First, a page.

Friday, June 14, 2013

On "Experiencing" Murakami's Norwegian Wood

WARNING: SPOILERS!!!!!!!!!!!!!

Murakami has stated in an interview, sorry can't remember where and am paraphrasing, that he can't relate to people who only read books, not experience them. Fitting, because this is how I felt reading Norwegian Wood (2000; the translation since I can't, yet, read Japanese).

I think the first person narrative, which Murakami is proficient in, helps the novel be more immersive, for obvious reasons, as opposed to third person. But really I struggle to articulate why NW was more an experience than a read.

Certainly, the characters are all realistic, interesting, and quirky: Toru, Naoko, Midori, Nagasawa, Hitsume, and, especially at the end, Reiko. (Kizuki isn't really developed for an obvious reason - he dies in the beginning.) My favs: Midori (as a reader), Naoko (as a writer).

I really wanted Toru to be with Naoko in the end. Apparently, according to this Paris Review interview, I'm in the minority. Toru was in love with Naoko, and while he later falls for Midori (he "chooses Midori," as Murakami states in the interview), honestly, I don't buy it - in the sense that I don't think his feelings are equal with those he felt for Naoko, which he displays and explicitly describes throughout the novel. Midori is nice (sensual, outgoing - really all that Naoko isn't), but Naoko is who Toru fell hard for and for whom he obsesses over. (Let's also not forget that Toru could easily masturbate thinking about Naoko but could not when thinking about Midori.)

But I think also the focus on human relationships and concerns (death, friendship, love) helped me experience the novel.

On the negative side, I think Toru, especially when interacting with others, is too passive, not showing much, if any, emotion. I found myself often surprised when he showed an emotion or preference when talking with others because I wasn't getting that sense at all from him.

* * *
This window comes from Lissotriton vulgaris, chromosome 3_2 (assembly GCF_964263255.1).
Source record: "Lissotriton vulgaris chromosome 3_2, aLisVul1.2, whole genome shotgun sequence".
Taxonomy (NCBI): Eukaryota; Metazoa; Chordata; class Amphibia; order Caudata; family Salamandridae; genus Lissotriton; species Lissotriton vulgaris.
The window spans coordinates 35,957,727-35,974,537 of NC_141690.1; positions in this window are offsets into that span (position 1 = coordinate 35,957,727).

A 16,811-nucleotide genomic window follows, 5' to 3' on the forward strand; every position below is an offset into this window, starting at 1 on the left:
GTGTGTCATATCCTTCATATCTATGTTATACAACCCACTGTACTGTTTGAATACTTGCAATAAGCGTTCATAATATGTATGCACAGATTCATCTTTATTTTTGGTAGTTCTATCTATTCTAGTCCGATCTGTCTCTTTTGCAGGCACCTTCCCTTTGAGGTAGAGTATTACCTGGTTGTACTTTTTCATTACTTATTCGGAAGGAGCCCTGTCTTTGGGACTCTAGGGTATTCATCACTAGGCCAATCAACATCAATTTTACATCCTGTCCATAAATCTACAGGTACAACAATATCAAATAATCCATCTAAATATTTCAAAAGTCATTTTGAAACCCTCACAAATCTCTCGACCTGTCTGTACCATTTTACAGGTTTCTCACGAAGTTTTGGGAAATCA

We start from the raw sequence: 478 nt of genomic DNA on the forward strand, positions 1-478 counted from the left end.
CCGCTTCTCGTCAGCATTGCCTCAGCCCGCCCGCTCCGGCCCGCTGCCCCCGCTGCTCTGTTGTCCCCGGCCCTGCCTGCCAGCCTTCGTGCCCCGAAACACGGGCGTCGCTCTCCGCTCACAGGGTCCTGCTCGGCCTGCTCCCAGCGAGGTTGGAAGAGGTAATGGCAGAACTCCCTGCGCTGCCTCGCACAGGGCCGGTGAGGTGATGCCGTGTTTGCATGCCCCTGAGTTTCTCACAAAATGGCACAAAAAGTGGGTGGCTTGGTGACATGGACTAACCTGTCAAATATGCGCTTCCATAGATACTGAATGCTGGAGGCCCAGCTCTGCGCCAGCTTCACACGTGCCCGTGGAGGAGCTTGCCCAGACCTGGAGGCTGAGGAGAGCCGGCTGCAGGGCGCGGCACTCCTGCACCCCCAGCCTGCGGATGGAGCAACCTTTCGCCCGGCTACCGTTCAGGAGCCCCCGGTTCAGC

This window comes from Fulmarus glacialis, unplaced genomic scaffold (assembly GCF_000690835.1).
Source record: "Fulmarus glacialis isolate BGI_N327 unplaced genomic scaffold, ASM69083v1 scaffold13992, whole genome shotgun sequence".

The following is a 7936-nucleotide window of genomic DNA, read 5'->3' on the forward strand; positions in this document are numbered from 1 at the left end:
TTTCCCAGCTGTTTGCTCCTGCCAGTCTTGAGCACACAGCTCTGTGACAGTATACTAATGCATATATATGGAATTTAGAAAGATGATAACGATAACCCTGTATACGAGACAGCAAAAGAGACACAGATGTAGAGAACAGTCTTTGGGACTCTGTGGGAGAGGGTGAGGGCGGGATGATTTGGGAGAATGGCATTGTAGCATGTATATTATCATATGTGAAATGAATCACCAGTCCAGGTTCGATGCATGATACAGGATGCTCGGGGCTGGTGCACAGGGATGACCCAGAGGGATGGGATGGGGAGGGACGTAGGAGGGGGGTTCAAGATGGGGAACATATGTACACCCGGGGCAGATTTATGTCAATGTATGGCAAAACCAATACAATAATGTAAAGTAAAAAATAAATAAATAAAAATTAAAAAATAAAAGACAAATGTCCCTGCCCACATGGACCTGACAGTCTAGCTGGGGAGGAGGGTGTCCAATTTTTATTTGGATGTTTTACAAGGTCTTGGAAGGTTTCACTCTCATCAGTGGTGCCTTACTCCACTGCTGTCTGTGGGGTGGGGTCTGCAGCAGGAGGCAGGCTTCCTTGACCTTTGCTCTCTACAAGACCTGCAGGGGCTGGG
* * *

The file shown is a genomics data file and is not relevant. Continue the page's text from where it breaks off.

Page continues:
Most memorably, and most symptomatic of experiencing the novel, I found myself crying in bed thinking about Naoko's death, the helplessness of Toru. Poor Naoko suffers for the entire book, trying to heal, trying to love, and then Toru falls for someone else and she kills herself, never to be "violated" again. I felt horrible, really. And that's when I realized I was taking this book way too seriously.

Definitely a great book, gave it five stars on Goodreads for the straightforward writing, human concerns, great characters, and one very sad experience. In fact, I'm not sure if I forgive Murakami yet for killing that poor girl Naoko.

Favorite quotes from the book:

"I want you always to remember me. Will you remember that I existed, and that I stood next to you here like this?"

"Don't feel sorry for yourself. Only assholes do that."

"'How much do you love me?' / 'Enough to melt all the tigers in the world to butter.'"

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